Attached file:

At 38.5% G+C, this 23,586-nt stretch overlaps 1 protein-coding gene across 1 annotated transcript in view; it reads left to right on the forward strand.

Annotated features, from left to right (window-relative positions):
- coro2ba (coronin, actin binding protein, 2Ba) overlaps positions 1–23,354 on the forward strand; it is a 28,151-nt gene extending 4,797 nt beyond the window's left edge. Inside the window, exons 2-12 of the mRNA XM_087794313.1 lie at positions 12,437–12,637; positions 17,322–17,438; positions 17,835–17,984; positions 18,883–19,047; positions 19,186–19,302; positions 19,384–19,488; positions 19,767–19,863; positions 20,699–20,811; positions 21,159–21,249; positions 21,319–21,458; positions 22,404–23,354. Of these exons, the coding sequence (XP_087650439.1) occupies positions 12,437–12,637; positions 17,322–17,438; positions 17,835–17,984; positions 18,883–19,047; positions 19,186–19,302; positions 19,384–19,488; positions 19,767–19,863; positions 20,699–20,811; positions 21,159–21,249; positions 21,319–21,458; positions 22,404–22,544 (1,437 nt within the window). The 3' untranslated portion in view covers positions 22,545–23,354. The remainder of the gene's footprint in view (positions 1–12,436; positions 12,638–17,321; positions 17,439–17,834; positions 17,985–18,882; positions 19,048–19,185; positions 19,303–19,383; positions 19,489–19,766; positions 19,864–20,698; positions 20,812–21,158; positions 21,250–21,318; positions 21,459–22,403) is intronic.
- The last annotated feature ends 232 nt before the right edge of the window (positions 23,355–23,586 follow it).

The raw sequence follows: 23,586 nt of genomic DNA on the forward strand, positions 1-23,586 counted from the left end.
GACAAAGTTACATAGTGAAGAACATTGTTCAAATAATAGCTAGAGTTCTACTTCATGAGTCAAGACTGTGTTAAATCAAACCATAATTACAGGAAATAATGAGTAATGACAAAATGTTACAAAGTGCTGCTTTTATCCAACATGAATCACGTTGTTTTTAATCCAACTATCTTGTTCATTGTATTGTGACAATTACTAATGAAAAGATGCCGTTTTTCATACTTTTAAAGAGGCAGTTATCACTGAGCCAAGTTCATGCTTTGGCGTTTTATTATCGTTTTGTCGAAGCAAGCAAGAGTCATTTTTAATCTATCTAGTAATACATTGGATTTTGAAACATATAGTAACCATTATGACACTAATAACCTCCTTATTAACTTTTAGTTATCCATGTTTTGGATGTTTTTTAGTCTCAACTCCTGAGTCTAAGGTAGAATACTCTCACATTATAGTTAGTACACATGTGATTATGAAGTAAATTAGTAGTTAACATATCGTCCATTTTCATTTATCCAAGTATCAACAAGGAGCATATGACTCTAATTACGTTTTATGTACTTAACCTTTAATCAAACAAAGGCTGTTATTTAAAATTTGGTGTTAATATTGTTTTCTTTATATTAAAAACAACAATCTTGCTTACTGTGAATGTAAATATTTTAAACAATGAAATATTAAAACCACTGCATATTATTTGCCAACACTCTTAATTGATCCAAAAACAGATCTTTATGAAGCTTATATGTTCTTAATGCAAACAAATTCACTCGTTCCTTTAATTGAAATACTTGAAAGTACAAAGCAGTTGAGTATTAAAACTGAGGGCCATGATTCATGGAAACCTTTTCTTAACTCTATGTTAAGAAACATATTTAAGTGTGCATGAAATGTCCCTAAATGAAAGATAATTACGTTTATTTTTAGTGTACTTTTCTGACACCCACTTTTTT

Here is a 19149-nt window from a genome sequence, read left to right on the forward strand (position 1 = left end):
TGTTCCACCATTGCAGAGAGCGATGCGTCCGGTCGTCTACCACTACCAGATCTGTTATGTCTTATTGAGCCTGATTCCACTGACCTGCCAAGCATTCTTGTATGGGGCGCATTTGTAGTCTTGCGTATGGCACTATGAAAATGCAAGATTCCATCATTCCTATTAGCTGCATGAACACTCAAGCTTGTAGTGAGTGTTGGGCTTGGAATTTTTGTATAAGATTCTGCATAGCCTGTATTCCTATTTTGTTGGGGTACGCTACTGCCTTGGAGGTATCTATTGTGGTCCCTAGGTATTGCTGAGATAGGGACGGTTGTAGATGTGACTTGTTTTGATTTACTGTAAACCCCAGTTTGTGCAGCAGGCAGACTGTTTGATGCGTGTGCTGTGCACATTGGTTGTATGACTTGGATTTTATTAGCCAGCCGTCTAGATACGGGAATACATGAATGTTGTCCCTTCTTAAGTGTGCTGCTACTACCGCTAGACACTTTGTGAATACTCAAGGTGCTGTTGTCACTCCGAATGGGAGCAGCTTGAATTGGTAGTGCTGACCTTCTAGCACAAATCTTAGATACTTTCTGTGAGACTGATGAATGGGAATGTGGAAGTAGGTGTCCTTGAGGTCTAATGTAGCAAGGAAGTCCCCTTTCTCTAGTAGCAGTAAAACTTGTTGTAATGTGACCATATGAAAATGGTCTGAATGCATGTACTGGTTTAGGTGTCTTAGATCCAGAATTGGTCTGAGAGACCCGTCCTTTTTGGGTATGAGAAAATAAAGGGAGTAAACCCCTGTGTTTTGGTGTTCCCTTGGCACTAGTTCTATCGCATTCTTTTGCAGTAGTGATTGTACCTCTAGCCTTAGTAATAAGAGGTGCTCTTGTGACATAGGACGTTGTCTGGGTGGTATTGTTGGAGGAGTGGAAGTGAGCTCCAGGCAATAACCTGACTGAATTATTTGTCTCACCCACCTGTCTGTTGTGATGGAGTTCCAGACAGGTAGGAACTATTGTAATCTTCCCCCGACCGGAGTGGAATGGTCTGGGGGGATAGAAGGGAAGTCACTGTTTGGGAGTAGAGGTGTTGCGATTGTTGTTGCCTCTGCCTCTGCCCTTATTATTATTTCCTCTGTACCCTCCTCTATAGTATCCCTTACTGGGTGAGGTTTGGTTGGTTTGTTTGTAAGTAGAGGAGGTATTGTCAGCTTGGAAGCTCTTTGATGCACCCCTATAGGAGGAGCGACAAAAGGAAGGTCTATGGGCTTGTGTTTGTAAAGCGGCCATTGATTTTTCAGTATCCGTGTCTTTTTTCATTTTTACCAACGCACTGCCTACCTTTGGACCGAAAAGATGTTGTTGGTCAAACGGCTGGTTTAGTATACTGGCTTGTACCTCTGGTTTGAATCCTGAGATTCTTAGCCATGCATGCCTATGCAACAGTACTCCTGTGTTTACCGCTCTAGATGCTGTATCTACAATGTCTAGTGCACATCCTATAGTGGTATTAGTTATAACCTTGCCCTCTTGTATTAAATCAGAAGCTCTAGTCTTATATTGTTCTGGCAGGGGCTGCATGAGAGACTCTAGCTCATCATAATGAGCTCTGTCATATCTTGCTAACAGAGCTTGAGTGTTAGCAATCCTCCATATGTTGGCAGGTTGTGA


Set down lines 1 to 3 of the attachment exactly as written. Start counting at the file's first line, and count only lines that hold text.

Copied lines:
At 38.5% G+C, this 23,586-nt stretch overlaps 1 protein-coding gene across 1 annotated transcript in view; it reads left to right on the forward strand.

Annotated features, from left to right (window-relative positions):
- coro2ba (coronin, actin binding protein, 2Ba) overlaps positions 1–23,354 on the forward strand; it is a 28,151-nt gene extending 4,797 nt beyond the window's left edge. Inside the window, exons 2-12 of the mRNA XM_087794313.1 lie at positions 12,437–12,637; positions 17,322–17,438; positions 17,835–17,984; positions 18,883–19,047; positions 19,186–19,302; positions 19,384–19,488; positions 19,767–19,863; positions 20,699–20,811; positions 21,159–21,249; positions 21,319–21,458; positions 22,404–23,354. Of these exons, the coding sequence (XP_087650439.1) occupies positions 12,437–12,637; positions 17,322–17,438; positions 17,835–17,984; positions 18,883–19,047; positions 19,186–19,302; positions 19,384–19,488; positions 19,767–19,863; positions 20,699–20,811; positions 21,159–21,249; positions 21,319–21,458; positions 22,404–22,544 (1,437 nt within the window). The 3' untranslated portion in view covers positions 22,545–23,354. The remainder of the gene's footprint in view (positions 1–12,436; positions 12,638–17,321; positions 17,439–17,834; positions 17,985–18,882; positions 19,048–19,185; positions 19,303–19,383; positions 19,489–19,766; positions 19,864–20,698; positions 20,812–21,158; positions 21,250–21,318; positions 21,459–22,403) is intronic.